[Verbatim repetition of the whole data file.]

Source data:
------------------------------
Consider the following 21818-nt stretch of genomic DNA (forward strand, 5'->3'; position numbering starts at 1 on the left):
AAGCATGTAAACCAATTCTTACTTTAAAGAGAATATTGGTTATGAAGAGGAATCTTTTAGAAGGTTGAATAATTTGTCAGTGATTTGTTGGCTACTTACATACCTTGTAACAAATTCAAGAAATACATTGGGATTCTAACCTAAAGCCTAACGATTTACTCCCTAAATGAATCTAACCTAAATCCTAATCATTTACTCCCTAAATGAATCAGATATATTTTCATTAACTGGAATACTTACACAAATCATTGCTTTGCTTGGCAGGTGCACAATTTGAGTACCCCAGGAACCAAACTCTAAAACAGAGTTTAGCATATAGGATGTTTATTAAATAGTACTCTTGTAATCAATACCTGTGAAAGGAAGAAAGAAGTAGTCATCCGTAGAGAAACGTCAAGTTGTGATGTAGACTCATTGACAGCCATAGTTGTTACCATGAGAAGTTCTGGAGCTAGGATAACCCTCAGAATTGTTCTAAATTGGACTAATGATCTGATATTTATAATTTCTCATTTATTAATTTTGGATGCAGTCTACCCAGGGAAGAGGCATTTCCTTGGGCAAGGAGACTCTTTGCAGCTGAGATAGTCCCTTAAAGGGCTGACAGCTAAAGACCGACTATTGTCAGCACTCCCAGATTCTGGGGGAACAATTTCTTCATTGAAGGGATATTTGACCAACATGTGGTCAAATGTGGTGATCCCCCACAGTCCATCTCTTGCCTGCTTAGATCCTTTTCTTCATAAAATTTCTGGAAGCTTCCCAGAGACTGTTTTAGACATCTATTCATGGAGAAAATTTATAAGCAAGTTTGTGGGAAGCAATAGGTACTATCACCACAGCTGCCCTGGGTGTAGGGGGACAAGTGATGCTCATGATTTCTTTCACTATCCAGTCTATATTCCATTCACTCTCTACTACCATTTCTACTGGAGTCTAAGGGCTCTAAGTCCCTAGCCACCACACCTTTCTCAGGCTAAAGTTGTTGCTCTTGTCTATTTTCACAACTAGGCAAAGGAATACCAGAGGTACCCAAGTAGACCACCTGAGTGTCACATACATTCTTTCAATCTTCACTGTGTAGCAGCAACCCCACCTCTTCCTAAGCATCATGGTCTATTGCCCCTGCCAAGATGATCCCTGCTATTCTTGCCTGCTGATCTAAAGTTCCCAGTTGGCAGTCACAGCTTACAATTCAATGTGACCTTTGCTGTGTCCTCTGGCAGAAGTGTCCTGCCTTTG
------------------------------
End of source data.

Consider the following 21818-nt stretch of genomic DNA (forward strand, 5'->3'; position numbering starts at 1 on the left):
AAGCATGTAAACCAATTCTTACTTTAAAGAGAATATTGGTTATGAAGAGGAATCTTTTAGAAGGTTGAATAATTTGTCAGTGATTTGTTGGCTACTTACATACCTTGTAACAAATTCAAGAAATACATTGGGATTCTAACCTAAAGCCTAACGATTTACTCCCTAAATGAATCTAACCTAAATCCTAATCATTTACTCCCTAAATGAATCAGATATATTTTCATTAACTGGAATACTTACACAAATCATTGCTTTGCTTGGCAGGTGCACAATTTGAGTACCCCAGGAACCAAACTCTAAAACAGAGTTTAGCATATAGGATGTTTATTAAATAGTACTCTTGTAATCAATACCTGTGAAAGGAAGAAAGAAGTAGTCATCCGTAGAGAAACGTCAAGTTGTGATGTAGACTCATTGACAGCCATAGTTGTTACCATGAGAAGTTCTGGAGCTAGGATAACCCTCAGAATTGTTCTAAATTGGACTAATGATCTGATATTTATAATTTCTCATTTATTAATTTTGGATGCAGTCTACCCAGGGAAGAGGCATTTCCTTGGGCAAGGAGACTCTTTGCAGCTGAGATAGTCCCTTAAAGGGCTGACAGCTAAAGACCGACTATTGTCAGCACTCCCAGATTCTGGGGGAACAATTTCTTCATTGAAGGGATATTTGACCAACATGTGGTCAAATGTGGTGATCCCCCACAGTCCATCTCTTGCCTGCTTAGATCCTTTTCTTCATAAAATTTCTGGAAGCTTCCCAGAGACTGTTTTAGACATCTATTCATGGAGAAAATTTATAAGCAAGTTTGTGGGAAGCAATAGGTACTATCACCACAGCTGCCCTGGGTGTAGGGGGACAAGTGATGCTCATGATTTCTTTCACTATCCAGTCTATATTCCATTCACTCTCTACTACCATTTCTACTGGAGTCTAAGGGCTCTAAGTCCCTAGCCACCACACCTTTCTCAGGCTAAAGTTGTTGCTCTTGTCTATTTTCACAACTAGGCAAAGGAATACCAGAGGTACCCAAGTAGACCACCTGAGTGTCACATACATTCTTTCAATCTTCACTGTGTAGCAGCAACCCCACCTCTTCCTAAGCATCATGGTCTATTGCCCCTGCCAAGATGATCCCTGCTATTCTTGCCTGCTGATCTAAAGTTCCCAGTTGGCAGTCACAGCTTACAATTCAATGTGACCTTTGCTGTGTCCTCTGGCAGAAGTGTCCTGCCTTTG